Free Inquiry

Vajradhara

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Namaste all,

i'm curious to know if other, non-Christian tradition have a teaching like we have in Buddhism regarding how to tell which teachings one should reject and which teachings that one should uphold?

in our Suttas, it is called the Kalama Sutta and is frequently referred to, mostly by non-Buddhists, as the Buddhist Charter of Free Inquiry.

in this Sutta, the Kalamas express the query like this:

The Kalamas who were inhabitants of Kesaputta sitting on one side said to the Blessed One: "There are some monks and brahmans, venerable sir, who visit Kesaputta. They expound and explain only their own doctrines; the doctrines of others they despise, revile, and pull to pieces. Some other monks and brahmans too, venerable sir, come to Kesaputta. They also expound and explain only their own doctrines; the doctrines of others they despise, revile, and pull to pieces. Venerable sir, there is doubt, there is uncertainty in us concerning them. Which of these reverend monks and brahmans spoke the truth and which falsehood?"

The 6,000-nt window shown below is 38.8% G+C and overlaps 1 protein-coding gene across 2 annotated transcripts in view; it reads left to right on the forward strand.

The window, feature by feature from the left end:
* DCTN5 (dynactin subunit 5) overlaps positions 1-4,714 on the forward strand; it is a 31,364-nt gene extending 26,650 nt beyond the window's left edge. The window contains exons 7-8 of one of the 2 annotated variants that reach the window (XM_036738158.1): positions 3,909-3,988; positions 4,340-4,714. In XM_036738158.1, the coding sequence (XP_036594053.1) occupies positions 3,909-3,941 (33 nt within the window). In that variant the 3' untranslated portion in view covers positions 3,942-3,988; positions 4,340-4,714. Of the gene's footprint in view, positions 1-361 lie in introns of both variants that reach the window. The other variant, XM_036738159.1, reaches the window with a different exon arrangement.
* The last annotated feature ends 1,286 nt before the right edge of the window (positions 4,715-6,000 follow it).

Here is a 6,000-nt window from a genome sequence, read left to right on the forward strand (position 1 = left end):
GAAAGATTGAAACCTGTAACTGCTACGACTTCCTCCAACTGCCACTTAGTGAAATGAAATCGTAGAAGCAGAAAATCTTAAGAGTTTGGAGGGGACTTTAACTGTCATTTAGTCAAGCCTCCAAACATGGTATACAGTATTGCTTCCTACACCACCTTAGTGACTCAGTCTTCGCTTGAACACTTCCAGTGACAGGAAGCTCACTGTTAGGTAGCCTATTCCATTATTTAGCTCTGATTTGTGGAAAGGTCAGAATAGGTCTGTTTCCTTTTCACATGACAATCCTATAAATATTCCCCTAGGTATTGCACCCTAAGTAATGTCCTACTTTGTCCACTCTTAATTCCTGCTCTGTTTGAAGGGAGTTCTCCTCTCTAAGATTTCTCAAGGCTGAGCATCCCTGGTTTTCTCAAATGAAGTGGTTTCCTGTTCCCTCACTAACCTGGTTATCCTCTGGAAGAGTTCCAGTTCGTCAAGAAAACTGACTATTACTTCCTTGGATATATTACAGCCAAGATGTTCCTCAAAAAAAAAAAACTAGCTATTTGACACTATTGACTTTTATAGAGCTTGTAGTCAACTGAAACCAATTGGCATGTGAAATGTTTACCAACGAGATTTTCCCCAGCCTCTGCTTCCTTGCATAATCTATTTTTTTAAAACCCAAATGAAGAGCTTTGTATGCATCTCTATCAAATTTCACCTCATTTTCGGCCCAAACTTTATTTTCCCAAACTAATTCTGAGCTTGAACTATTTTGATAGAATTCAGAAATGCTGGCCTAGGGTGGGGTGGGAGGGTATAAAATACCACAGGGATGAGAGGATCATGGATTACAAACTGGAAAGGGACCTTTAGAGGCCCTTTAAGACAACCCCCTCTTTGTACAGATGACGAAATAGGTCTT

this is, in some respects, a question that most of us, especially on this part of the forum, have had to ask ourselves.

the Buddhas answer to this query first explains how one should go about determining what a teaching that should be rejected is, he explains it like this:

"It is proper for you, Kalamas, to doubt, to be uncertain; uncertainty has arisen in you about what is doubtful. Come, Kalamas. Do not go upon what has been acquired by repeated hearing; nor upon tradition; nor upon rumor; nor upon what is in a scripture; nor upon surmise; nor upon an axiom; nor upon specious reasoning; nor upon a bias towards a notion that has been pondered over; nor upon another's seeming ability; nor upon the consideration, 'The monk is our teacher.' Kalamas, when you yourselves know: 'These things are bad; these things are blamable; these things are censured by the wise; undertaken and observed, these things lead to harm and ill,' abandon them.

generally speaking, i think that we can all agree that if something leads to harm and ill, that we shouldn't practice it.

then, the Buddha then goes on to present the Kalamas with a rhetorical question so that they can understand they have the power to discern these things. he asks it like this:

"What do you think, Kalamas? Does greed appear in a man for his benefit or harm?" --
"For his harm, venerable sir." --

"Kalamas, being given to greed, and being overwhelmed and vanquished mentally by greed, this man takes life, steals, commits adultery, and tells lies; he prompts another too, to do likewise. Will that be for his harm and ill?" -- "Yes, venerable sir."

"What do you think, Kalamas? Does hate appear in a man for his benefit or harm?" -- "For his harm, venerable sir." --

"Kalamas, being given to hate, and being overwhelmed and vanquished mentally by hate, this man takes life, steals, commits adultery, and tells lies; he prompts another too, to do likewise. Will that be for his harm and ill?" -- "Yes, venerable sir."